STEAL THIS DREAM

ABBIE HOFFMAN AND THE COUNTERCULTURE REVOLUTION AGAINST AMERICA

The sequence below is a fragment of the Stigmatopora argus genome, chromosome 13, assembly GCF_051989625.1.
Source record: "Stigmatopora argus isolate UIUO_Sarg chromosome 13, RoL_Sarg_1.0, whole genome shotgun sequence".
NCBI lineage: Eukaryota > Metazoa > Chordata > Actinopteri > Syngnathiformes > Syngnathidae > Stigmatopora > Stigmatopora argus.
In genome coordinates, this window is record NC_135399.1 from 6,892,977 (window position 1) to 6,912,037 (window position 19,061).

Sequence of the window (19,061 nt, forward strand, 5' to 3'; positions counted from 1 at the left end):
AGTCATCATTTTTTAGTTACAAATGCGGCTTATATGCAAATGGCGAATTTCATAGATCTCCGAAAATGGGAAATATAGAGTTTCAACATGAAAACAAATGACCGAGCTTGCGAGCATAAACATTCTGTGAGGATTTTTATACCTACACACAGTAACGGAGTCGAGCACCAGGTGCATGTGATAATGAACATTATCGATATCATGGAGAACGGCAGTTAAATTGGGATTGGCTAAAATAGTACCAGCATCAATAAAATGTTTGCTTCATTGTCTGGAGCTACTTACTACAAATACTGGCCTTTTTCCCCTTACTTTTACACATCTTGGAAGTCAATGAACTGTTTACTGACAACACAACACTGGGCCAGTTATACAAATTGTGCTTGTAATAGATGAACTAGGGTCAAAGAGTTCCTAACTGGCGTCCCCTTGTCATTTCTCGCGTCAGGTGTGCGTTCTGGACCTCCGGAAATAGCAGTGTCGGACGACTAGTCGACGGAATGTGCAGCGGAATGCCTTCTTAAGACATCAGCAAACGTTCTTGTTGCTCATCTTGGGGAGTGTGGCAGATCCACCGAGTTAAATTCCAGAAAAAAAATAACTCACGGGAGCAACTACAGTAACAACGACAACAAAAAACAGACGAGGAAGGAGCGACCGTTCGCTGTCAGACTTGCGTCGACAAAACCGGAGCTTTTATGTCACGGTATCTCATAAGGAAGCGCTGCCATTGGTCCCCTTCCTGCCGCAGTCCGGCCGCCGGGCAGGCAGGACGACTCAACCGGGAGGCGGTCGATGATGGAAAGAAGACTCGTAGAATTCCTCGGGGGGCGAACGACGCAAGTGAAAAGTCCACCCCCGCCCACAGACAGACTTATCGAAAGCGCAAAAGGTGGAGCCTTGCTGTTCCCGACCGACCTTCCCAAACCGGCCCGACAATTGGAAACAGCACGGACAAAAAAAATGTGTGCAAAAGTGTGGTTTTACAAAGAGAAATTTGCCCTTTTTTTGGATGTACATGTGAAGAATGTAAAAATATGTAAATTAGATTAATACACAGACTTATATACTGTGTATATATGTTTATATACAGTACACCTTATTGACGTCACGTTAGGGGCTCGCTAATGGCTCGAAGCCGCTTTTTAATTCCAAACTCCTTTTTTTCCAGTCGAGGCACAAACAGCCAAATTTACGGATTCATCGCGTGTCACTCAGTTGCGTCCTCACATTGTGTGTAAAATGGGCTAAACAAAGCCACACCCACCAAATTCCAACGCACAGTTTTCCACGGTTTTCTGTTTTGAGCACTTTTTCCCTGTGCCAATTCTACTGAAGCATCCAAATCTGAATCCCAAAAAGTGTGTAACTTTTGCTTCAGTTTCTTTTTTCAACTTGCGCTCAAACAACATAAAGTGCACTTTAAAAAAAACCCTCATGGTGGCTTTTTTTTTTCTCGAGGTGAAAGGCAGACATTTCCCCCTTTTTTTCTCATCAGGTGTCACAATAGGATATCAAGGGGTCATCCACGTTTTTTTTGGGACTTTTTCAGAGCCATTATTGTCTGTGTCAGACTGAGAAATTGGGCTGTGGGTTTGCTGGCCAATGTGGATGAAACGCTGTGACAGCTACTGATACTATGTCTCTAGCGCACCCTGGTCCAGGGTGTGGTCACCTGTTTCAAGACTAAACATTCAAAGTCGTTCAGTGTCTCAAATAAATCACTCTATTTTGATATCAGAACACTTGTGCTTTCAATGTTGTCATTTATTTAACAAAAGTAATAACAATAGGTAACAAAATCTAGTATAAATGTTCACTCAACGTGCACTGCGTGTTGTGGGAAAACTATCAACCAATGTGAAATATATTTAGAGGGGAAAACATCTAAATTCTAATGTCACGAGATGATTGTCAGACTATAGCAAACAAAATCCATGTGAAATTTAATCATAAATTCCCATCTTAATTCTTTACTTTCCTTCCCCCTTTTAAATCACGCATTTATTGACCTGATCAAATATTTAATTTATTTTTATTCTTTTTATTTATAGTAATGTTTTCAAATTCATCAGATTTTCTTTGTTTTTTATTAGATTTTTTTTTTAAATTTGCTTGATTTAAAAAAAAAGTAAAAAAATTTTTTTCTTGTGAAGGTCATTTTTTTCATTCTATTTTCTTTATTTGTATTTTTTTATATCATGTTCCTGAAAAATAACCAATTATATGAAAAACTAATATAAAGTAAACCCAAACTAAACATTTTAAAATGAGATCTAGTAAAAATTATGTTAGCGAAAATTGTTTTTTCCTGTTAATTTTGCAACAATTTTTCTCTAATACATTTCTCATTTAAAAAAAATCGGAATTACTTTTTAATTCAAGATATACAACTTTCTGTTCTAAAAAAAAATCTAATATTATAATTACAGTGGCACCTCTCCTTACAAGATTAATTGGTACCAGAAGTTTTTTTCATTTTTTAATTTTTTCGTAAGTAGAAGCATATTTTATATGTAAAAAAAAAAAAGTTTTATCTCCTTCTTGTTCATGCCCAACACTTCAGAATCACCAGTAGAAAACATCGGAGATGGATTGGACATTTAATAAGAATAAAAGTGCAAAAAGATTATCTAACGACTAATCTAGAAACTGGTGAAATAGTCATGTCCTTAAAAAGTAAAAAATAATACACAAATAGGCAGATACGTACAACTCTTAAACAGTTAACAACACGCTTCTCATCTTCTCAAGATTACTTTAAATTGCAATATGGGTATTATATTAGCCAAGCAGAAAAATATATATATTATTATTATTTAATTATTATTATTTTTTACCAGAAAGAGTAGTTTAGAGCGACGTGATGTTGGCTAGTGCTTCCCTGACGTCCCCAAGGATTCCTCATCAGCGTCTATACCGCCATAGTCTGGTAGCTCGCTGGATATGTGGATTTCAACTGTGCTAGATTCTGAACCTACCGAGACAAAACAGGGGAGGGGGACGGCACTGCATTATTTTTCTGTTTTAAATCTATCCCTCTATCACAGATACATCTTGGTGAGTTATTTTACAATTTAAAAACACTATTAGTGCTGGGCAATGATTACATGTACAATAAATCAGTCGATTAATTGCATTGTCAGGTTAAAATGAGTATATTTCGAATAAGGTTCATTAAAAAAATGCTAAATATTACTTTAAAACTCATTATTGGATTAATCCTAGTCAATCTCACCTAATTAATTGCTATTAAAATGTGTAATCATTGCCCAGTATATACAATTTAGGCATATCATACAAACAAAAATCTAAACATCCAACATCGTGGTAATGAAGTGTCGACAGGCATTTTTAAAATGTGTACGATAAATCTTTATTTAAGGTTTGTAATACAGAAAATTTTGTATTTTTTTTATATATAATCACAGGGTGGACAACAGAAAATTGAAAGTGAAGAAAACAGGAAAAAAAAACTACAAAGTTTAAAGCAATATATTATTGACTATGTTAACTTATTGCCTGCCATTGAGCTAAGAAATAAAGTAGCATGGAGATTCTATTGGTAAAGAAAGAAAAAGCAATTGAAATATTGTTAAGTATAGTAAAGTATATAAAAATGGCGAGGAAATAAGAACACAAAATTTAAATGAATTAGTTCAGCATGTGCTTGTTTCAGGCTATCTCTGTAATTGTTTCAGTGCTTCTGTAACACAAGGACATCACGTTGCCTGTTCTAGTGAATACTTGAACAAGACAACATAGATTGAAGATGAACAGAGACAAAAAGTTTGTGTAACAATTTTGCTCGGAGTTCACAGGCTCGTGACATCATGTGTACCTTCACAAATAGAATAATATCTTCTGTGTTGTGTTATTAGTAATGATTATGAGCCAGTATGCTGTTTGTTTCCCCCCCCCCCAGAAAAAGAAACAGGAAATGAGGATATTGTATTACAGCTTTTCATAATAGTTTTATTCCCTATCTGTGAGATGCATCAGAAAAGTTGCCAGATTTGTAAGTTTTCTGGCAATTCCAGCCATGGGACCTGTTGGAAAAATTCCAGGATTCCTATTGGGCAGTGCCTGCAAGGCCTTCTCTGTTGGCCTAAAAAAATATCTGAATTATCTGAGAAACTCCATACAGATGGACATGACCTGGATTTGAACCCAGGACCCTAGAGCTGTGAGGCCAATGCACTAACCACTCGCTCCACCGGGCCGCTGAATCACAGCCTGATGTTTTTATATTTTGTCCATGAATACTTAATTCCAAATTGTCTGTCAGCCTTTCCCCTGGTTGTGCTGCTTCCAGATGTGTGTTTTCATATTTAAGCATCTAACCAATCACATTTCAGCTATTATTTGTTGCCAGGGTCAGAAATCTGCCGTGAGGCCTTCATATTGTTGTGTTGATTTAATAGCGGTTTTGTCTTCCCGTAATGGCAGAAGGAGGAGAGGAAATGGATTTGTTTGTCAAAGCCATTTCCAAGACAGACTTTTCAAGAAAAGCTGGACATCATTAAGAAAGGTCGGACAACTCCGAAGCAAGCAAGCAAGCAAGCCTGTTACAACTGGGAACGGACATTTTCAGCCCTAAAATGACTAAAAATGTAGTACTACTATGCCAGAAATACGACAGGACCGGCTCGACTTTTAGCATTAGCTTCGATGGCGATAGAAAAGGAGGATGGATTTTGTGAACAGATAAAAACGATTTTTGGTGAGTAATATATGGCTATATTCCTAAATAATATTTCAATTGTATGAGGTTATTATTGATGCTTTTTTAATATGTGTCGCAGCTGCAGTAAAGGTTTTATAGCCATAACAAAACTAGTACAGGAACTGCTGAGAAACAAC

Abbie Hoffman, cut and pasted—and so made whole. This Edie-style oral biography by Howard Stern collaborator Sloman (also the author of Thin Ice, not reviewed, etc.) consists of hundreds of quotations from dozens of interviewees, including Hoffman, who died in 1989. The assembled cast includes Timothy Leary, Allen Ginsberg, William Kunstler, Tom Hayden, Daniel Ellsberg, G. Gordon Liddy, Jerry Rubin, Grace Slick, and Hoffman’s siblings, parents, wives, and children. Hoffman, a Worcester, Mass., native and sexually experienced Brandeis student in the 1950s went on to become an organizer in Mississippi for the Student Non-violent Coordinating Committee. Later, in San Francisco’s Haight-Ashbury, he fell in with the Diggers, a group of actors-turned-activists, soon thereafter gaining his first major exposure with future Yippies co-leader Jerry Rubin at a photo-op money-burning at the New York Stock Exchange in 1967. As Art Goldberg puts it, after his trial for his role in the 1968 Chicago Democratic convention riots, Hoffman was more than a radical, he was a media celebrity. Later, he befriended John Lennon and Yoko Ono, became an outlaw and a hustler, and drifted into drug-dealing. Busted in the ’70s, he went underground for much of the decade. Sloman’s choice of the oral biography technique, on one level an exceedingly lazy, and sometimes confusing, approach (the reader is given zero context for most speakers or their comments), comes to seem an eminently reasonable device for writing the life of the radical activist and author whose own literary works tended to aspire toward “anti-books.— Readers will feel for Hoffman’s son, America, who after his father’s death wished he could just talk to Abbie, man to man. And Ginsberg neatly analyzes the subject’s legacy when he says Hoffman’s idea for social revolution was premature, noting that its fruition came in eastern Europe 20 years later. Through sometimes contradictory voices and fractured perspectives, Hoffman as a person, with his moral strength and personal vulnerabilities, slowly—and surprisingly—comes into a sort of focus. (40 b&w photos) (Author tour)